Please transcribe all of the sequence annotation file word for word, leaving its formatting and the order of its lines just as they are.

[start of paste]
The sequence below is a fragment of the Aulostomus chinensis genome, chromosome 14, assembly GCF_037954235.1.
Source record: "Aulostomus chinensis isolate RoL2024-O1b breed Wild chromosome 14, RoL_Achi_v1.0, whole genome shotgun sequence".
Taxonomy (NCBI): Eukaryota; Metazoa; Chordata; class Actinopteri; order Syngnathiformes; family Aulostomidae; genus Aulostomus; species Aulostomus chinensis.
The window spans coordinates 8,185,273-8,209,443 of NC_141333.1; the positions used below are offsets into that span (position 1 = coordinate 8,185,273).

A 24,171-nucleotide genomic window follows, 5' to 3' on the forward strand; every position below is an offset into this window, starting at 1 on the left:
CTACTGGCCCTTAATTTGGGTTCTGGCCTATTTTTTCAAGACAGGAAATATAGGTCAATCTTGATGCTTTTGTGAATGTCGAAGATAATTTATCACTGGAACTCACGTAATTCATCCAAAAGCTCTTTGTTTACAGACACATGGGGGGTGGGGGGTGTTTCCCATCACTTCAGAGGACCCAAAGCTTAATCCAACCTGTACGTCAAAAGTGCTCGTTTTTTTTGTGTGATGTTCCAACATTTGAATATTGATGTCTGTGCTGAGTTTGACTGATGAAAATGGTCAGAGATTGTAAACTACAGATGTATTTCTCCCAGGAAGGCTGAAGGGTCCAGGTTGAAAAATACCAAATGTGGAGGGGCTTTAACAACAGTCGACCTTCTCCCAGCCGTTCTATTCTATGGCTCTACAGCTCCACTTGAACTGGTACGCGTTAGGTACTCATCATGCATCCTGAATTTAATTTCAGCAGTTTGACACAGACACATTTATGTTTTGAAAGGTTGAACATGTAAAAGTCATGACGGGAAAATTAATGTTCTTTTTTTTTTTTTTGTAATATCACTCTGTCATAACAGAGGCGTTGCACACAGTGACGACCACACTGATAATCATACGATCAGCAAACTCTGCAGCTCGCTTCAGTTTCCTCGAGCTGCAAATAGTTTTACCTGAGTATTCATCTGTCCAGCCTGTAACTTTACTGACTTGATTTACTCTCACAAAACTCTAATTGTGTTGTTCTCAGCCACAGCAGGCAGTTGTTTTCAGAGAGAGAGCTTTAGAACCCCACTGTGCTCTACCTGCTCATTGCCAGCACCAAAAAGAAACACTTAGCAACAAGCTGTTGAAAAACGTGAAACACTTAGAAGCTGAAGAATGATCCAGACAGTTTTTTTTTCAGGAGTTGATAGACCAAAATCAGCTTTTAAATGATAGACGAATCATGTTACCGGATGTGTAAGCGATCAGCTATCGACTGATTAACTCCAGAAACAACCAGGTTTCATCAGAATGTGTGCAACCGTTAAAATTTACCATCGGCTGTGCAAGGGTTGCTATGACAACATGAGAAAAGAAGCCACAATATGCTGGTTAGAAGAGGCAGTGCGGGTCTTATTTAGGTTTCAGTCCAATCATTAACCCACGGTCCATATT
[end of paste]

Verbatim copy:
The sequence below is a fragment of the Aulostomus chinensis genome, chromosome 14, assembly GCF_037954235.1.
Source record: "Aulostomus chinensis isolate RoL2024-O1b breed Wild chromosome 14, RoL_Achi_v1.0, whole genome shotgun sequence".
Taxonomy (NCBI): Eukaryota; Metazoa; Chordata; class Actinopteri; order Syngnathiformes; family Aulostomidae; genus Aulostomus; species Aulostomus chinensis.
The window spans coordinates 8,185,273-8,209,443 of NC_141333.1; the positions used below are offsets into that span (position 1 = coordinate 8,185,273).

A 24,171-nucleotide genomic window follows, 5' to 3' on the forward strand; every position below is an offset into this window, starting at 1 on the left:
CTACTGGCCCTTAATTTGGGTTCTGGCCTATTTTTTCAAGACAGGAAATATAGGTCAATCTTGATGCTTTTGTGAATGTCGAAGATAATTTATCACTGGAACTCACGTAATTCATCCAAAAGCTCTTTGTTTACAGACACATGGGGGGTGGGGGGTGTTTCCCATCACTTCAGAGGACCCAAAGCTTAATCCAACCTGTACGTCAAAAGTGCTCGTTTTTTTTGTGTGATGTTCCAACATTTGAATATTGATGTCTGTGCTGAGTTTGACTGATGAAAATGGTCAGAGATTGTAAACTACAGATGTATTTCTCCCAGGAAGGCTGAAGGGTCCAGGTTGAAAAATACCAAATGTGGAGGGGCTTTAACAACAGTCGACCTTCTCCCAGCCGTTCTATTCTATGGCTCTACAGCTCCACTTGAACTGGTACGCGTTAGGTACTCATCATGCATCCTGAATTTAATTTCAGCAGTTTGACACAGACACATTTATGTTTTGAAAGGTTGAACATGTAAAAGTCATGACGGGAAAATTAATGTTCTTTTTTTTTTTTTTGTAATATCACTCTGTCATAACAGAGGCGTTGCACACAGTGACGACCACACTGATAATCATACGATCAGCAAACTCTGCAGCTCGCTTCAGTTTCCTCGAGCTGCAAATAGTTTTACCTGAGTATTCATCTGTCCAGCCTGTAACTTTACTGACTTGATTTACTCTCACAAAACTCTAATTGTGTTGTTCTCAGCCACAGCAGGCAGTTGTTTTCAGAGAGAGAGCTTTAGAACCCCACTGTGCTCTACCTGCTCATTGCCAGCACCAAAAAGAAACACTTAGCAACAAGCTGTTGAAAAACGTGAAACACTTAGAAGCTGAAGAATGATCCAGACAGTTTTTTTTTCAGGAGTTGATAGACCAAAATCAGCTTTTAAATGATAGACGAATCATGTTACCGGATGTGTAAGCGATCAGCTATCGACTGATTAACTCCAGAAACAACCAGGTTTCATCAGAATGTGTGCAACCGTTAAAATTTACCATCGGCTGTGCAAGGGTTGCTATGACAACATGAGAAAAGAAGCCACAATATGCTGGTTAGAAGAGGCAGTGCGGGTCTTATTTAGGTTTCAGTCCAATCATTAACCCACGGTCCATATT